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Convicted Rapist Of Multiple Girls Freed After Judge Explains Why Jail ‘Isn’t Appropriate’

Christopher Belter, age 20, pled guilty to raping one young girl and sexually assaulting three others over the course of a year. The evidence against him was overwhelming. Unbelievably, because of the compassion of the New York court, he will never enter a jail cell for any of his offenses.

The idea that Belter, their sexual abuser, will not be imprisoned torments Belter’s victims. However, it is the judge who says he personally endured excruciating pain that finally caused him to release the convicted rapist.

Before Belter and his victims, Judge Matthew J. Murphy III of the Niagara County Court said that he “agonized” about whether or not to punish the rapist. Because incarceration would not be a “appropriate penalty” for Belter’s offenses, he then stated that he would get no prison time and just eight years of probation.

Judge Murphy said that his judgment was based on the offender’s age at the time of the acts. Belter was 16 or 17 years old when he raped an adolescent girl and sexually abused three others between the ages of 15 and 16.

At the age of 17, Belter was legally charged with first-degree rape, third-degree rape, and sexual abuse involving many kids. The abuse happened at his Lewiston residence over the course of a year. He then pleaded guilty to two charges of second-degree sex abuse, attempted third-degree abuse, and third-degree rape.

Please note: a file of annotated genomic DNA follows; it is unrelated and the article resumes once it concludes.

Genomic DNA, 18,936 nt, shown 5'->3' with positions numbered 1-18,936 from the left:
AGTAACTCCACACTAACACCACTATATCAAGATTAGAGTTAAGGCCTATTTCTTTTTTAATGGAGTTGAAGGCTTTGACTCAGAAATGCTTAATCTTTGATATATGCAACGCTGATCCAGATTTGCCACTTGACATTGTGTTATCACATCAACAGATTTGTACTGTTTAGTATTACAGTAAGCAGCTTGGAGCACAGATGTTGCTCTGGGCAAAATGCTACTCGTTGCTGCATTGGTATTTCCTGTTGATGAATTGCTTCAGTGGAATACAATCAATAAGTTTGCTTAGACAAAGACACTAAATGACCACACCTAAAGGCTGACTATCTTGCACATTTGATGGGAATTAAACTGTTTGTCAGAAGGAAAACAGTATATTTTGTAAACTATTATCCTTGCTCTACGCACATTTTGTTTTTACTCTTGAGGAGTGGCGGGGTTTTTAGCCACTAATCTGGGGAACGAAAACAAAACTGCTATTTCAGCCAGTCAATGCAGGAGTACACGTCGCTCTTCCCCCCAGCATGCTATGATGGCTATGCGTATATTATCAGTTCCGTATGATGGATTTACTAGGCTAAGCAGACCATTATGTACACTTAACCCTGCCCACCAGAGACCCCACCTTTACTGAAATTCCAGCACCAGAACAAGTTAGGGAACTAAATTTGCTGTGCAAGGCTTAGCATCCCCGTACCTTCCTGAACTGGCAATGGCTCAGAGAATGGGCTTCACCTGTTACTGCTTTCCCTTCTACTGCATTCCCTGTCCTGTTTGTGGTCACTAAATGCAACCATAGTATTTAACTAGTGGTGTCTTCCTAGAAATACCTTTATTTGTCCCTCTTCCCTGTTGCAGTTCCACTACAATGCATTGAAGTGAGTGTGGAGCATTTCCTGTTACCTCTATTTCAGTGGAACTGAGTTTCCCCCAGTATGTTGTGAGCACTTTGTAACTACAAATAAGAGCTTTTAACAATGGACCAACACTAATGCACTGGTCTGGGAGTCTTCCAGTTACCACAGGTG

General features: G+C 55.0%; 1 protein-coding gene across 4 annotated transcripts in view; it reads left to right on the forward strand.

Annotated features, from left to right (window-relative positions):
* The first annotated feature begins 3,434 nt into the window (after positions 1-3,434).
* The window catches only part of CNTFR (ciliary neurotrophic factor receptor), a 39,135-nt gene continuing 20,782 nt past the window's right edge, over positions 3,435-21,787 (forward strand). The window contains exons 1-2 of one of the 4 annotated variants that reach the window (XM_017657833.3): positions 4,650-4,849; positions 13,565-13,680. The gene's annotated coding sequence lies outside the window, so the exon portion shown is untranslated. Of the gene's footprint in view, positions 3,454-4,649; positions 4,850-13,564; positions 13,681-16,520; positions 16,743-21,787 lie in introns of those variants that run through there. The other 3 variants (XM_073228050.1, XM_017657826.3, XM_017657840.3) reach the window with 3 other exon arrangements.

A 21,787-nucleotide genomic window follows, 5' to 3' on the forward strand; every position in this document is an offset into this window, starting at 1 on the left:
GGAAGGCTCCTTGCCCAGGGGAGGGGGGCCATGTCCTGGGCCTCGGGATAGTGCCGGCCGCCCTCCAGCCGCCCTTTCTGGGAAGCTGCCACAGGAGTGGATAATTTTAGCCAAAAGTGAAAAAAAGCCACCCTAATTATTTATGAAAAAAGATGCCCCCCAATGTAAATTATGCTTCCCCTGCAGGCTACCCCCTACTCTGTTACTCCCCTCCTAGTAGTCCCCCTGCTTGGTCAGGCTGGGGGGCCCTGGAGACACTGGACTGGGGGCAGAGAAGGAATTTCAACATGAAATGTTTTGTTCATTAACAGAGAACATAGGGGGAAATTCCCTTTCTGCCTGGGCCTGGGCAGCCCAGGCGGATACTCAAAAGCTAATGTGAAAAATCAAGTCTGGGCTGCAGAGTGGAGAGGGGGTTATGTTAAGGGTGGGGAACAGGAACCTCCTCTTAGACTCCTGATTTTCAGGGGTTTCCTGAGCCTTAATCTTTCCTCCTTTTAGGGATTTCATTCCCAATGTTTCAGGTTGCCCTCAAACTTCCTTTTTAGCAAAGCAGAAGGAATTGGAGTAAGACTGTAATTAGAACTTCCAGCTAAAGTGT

Though Belter is forced to register as a sexual offender, he was sentenced to two years of interim probation that, if successfully completed, would grant him the status of Youthful Offender. His probation requirements include no contact with children, living with his parents, working or being a full-time student, and having no internet access.

The court informed Belter’s victims that he would serve no prison time. They were naturally astonished and horrified by the judge’s ruling. One of the victim’s lawyers attributed Belter’s lenient sentencing to his race and socioeconomic class.

Cohen noted that despite Belter’s stringent probation, he had previously broken the terms of his prior probation and got a slap on the wrist. Even yet, Judge Murphy justified Belter’s conduct, maintaining that he “has made progress” and may be less likely to reoffend if he receives therapy.

Belter addressed the court before his punishment and apologized to his victims, expressing “great humiliation and sorrow” for his crimes. Obviously, many do not accept his apologies. They, like his victims, think that the court has just taught him that he will get away with his atrocities.

Sentences are not issued just to punish offenders. They must also exact revenge on the victim. Rather than seeking vengeance for the anguish caused to these girls, the court “agonized” over punishing their offender.

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